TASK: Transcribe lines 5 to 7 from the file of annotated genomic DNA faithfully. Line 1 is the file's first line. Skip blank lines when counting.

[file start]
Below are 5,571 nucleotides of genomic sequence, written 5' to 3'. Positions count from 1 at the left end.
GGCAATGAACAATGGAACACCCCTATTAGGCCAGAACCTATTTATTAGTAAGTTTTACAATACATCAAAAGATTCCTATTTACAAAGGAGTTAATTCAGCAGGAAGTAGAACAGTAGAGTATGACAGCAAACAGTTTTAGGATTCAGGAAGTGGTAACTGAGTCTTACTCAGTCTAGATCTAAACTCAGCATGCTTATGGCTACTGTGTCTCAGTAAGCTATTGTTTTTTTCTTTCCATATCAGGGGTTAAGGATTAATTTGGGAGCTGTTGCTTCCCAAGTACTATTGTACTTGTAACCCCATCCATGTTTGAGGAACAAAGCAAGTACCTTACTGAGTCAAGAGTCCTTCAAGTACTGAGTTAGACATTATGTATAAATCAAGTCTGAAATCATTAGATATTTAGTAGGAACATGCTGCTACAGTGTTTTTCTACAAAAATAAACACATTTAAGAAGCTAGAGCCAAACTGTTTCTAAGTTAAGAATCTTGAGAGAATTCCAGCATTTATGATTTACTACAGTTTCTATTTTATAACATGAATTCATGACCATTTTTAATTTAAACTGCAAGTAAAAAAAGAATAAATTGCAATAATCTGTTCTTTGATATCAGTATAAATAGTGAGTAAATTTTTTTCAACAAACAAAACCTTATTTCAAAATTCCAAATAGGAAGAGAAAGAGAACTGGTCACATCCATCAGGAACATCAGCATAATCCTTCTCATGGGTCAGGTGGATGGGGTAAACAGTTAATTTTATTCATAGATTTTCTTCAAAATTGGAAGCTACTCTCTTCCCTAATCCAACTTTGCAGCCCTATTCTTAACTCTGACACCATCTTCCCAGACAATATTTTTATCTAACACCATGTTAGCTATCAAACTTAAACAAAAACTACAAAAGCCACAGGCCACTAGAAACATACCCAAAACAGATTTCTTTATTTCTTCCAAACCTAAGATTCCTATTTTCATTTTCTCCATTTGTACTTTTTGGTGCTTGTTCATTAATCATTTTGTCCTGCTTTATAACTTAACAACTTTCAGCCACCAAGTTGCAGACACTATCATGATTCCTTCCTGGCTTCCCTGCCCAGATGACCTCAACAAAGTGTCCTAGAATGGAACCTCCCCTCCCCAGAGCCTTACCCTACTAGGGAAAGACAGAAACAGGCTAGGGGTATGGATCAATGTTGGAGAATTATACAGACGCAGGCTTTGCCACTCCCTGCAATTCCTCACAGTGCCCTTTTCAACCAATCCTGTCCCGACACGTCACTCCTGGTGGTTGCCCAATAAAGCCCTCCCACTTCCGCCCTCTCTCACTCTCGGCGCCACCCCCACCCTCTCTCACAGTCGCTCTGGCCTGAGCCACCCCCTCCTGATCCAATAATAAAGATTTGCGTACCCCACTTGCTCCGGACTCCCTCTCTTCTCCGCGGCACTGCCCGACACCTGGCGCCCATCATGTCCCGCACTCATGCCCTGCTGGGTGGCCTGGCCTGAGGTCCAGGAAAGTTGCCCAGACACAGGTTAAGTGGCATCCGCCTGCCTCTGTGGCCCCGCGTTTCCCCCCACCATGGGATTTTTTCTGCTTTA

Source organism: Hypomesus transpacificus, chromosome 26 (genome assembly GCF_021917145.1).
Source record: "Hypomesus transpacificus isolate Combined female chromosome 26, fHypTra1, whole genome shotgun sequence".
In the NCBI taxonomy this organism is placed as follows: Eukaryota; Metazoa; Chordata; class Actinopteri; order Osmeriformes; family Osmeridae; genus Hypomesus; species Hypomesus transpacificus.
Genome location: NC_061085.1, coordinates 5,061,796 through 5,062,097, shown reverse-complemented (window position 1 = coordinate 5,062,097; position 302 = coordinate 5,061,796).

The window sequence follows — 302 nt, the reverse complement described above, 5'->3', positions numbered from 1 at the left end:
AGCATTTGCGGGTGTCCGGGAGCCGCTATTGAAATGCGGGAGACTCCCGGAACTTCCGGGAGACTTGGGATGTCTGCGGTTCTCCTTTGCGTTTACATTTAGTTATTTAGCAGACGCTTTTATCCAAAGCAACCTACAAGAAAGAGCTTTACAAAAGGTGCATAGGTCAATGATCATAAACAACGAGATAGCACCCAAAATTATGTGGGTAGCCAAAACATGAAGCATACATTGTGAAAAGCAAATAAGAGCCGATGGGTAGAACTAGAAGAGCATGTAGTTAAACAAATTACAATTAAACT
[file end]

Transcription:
In the NCBI taxonomy this organism is placed as follows: Eukaryota; Metazoa; Chordata; class Actinopteri; order Osmeriformes; family Osmeridae; genus Hypomesus; species Hypomesus transpacificus.
Genome location: NC_061085.1, coordinates 5,061,796 through 5,062,097, shown reverse-complemented (window position 1 = coordinate 5,062,097; position 302 = coordinate 5,061,796).

The window sequence follows — 302 nt, the reverse complement described above, 5'->3', positions numbered from 1 at the left end: